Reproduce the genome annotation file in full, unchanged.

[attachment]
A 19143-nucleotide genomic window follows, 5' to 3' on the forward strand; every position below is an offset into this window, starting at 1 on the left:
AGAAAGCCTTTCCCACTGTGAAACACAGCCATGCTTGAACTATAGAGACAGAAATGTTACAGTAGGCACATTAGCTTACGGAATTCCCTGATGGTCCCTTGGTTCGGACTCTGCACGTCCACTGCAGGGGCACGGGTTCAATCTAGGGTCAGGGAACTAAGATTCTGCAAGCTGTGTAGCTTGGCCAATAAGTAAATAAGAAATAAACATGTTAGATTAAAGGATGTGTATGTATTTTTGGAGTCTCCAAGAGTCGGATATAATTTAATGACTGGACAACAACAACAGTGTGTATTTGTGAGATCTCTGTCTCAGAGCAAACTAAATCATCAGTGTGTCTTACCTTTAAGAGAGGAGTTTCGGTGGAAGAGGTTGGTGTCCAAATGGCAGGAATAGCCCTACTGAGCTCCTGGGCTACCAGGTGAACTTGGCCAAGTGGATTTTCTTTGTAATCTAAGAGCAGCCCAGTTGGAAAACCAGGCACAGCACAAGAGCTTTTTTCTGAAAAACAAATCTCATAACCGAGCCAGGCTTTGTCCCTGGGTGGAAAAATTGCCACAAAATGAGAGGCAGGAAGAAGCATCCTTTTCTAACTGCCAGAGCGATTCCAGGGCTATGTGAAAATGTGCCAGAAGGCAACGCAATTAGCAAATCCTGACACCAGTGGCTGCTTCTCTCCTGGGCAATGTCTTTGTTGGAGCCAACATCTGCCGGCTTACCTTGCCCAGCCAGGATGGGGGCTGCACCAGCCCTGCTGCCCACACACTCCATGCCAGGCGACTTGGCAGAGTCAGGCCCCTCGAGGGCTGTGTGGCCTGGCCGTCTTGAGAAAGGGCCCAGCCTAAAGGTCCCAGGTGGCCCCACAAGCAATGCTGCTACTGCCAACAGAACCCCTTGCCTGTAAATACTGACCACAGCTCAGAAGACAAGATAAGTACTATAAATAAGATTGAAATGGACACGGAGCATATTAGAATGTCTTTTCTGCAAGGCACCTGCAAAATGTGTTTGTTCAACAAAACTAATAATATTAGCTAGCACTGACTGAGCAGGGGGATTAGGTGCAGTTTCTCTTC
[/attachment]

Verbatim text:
A 19143-nucleotide genomic window follows, 5' to 3' on the forward strand; every position below is an offset into this window, starting at 1 on the left:
AGAAAGCCTTTCCCACTGTGAAACACAGCCATGCTTGAACTATAGAGACAGAAATGTTACAGTAGGCACATTAGCTTACGGAATTCCCTGATGGTCCCTTGGTTCGGACTCTGCACGTCCACTGCAGGGGCACGGGTTCAATCTAGGGTCAGGGAACTAAGATTCTGCAAGCTGTGTAGCTTGGCCAATAAGTAAATAAGAAATAAACATGTTAGATTAAAGGATGTGTATGTATTTTTGGAGTCTCCAAGAGTCGGATATAATTTAATGACTGGACAACAACAACAGTGTGTATTTGTGAGATCTCTGTCTCAGAGCAAACTAAATCATCAGTGTGTCTTACCTTTAAGAGAGGAGTTTCGGTGGAAGAGGTTGGTGTCCAAATGGCAGGAATAGCCCTACTGAGCTCCTGGGCTACCAGGTGAACTTGGCCAAGTGGATTTTCTTTGTAATCTAAGAGCAGCCCAGTTGGAAAACCAGGCACAGCACAAGAGCTTTTTTCTGAAAAACAAATCTCATAACCGAGCCAGGCTTTGTCCCTGGGTGGAAAAATTGCCACAAAATGAGAGGCAGGAAGAAGCATCCTTTTCTAACTGCCAGAGCGATTCCAGGGCTATGTGAAAATGTGCCAGAAGGCAACGCAATTAGCAAATCCTGACACCAGTGGCTGCTTCTCTCCTGGGCAATGTCTTTGTTGGAGCCAACATCTGCCGGCTTACCTTGCCCAGCCAGGATGGGGGCTGCACCAGCCCTGCTGCCCACACACTCCATGCCAGGCGACTTGGCAGAGTCAGGCCCCTCGAGGGCTGTGTGGCCTGGCCGTCTTGAGAAAGGGCCCAGCCTAAAGGTCCCAGGTGGCCCCACAAGCAATGCTGCTACTGCCAACAGAACCCCTTGCCTGTAAATACTGACCACAGCTCAGAAGACAAGATAAGTACTATAAATAAGATTGAAATGGACACGGAGCATATTAGAATGTCTTTTCTGCAAGGCACCTGCAAAATGTGTTTGTTCAACAAAACTAATAATATTAGCTAGCACTGACTGAGCAGGGGGATTAGGTGCAGTTTCTCTTC